I’ve climbed mountains in the Rockies, walked in temperate rainforests, scrambled in the Sonorans, and ambled across eastern wildflower meadows, but Dungeness Spit might be one of the most unique spots for a hike I’ve encountered. Situated on the Olympic Peninsula of Washington, the spit bends like a fishing rod into the Strait of Juan de Fuca as it reaches out to shake hands with Puget Sound.
I’d read that the spit was a nice place to visit, so when my mom visited from Virginia, I put it on our itinerary. I didn’t realize that I’d actually want more time to explore Dungeness Spit. A flat trail stretches along the top of a long bluff, accessible from a few different points. There were great views of the strait. At one point I did my best Sarah Palin impersonation. If not Russia, I could see, in fact, see Canada from the bluff. At the east end of the bluff, a trail heads through forest to the base of the spit itself. There are a few interpretive signs on viewing platforms, but I wanted to get down there. I just checked out the beginning of the driftwood-strewn, wave-lapped spit, which extends over five miles into the water, where a persistent sand hiker will find a lighthouse. I already want to return. Happy hiking.
I went to the Grassy Knoll but found no conspiracy theorists in the immediate vicinity. Of course, having to hike more than two miles uphill to this spot in Washington may have winnowed potential wackjobs. This Grassy Knoll has a fantastic view of the Columbia River Gorge as well as a few major mountains. The drive out of Carson is a bit tedious, but the hike is moderate and felt short. There are only a few steep spots.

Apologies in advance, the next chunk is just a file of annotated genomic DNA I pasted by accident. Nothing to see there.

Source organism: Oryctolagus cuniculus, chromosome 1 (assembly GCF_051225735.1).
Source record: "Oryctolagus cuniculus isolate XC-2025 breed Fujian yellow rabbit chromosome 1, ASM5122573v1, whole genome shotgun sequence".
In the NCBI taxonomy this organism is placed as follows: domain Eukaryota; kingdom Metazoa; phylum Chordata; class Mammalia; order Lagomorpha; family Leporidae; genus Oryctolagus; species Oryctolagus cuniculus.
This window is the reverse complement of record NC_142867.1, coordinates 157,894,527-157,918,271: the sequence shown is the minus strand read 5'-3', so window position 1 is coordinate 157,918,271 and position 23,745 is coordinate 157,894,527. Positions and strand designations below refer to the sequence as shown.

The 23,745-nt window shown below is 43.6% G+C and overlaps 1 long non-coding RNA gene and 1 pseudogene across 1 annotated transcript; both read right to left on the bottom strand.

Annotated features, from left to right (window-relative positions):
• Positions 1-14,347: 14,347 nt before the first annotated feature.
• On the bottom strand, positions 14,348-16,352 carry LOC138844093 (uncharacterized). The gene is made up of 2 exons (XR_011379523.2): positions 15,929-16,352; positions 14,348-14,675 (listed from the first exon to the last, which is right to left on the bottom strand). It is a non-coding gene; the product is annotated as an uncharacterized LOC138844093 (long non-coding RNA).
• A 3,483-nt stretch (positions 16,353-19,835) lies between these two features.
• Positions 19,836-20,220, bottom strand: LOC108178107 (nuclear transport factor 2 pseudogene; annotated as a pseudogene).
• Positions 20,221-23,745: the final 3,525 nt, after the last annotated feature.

I encountered only three people as I hiked. I met a woman with her German shepherd at the trailhead. An older couple descended past me in the first mile, close to the first great views, where I looked east toward the base of Mount Adam. The bulk of the massive mountain was cloaked in clouds, but it looked more interesting that way.
The remains of an old lookout tower are still very evident when you arrive atop the broad knoll, where the world seems to fall away beneath you. It was a spectacular spot to sit and ruminate on my place in the world.
The knoll itself is another mile past the clifftop views. It is a great bald area with views in most directions. Looking down at the sinuous Columbia was terrific in the moody light. The wind whipped the alpine grasses, suggesting I should not continue lest I get caught in a cloudburst. On a good day with no clouds or wind, perhaps I would go farther, but not that day.
On the way down the dirt road, I met a motorcyclist who was touring the country on back roads while on a vacation from his work as a military contractor in Afghanistan. We talked for ten minutes. He was well equipped with a beautiful modern Triumph. A pang of jealousy struck, and then I headed home to my wife, a cold beer, and a very comfortable bed.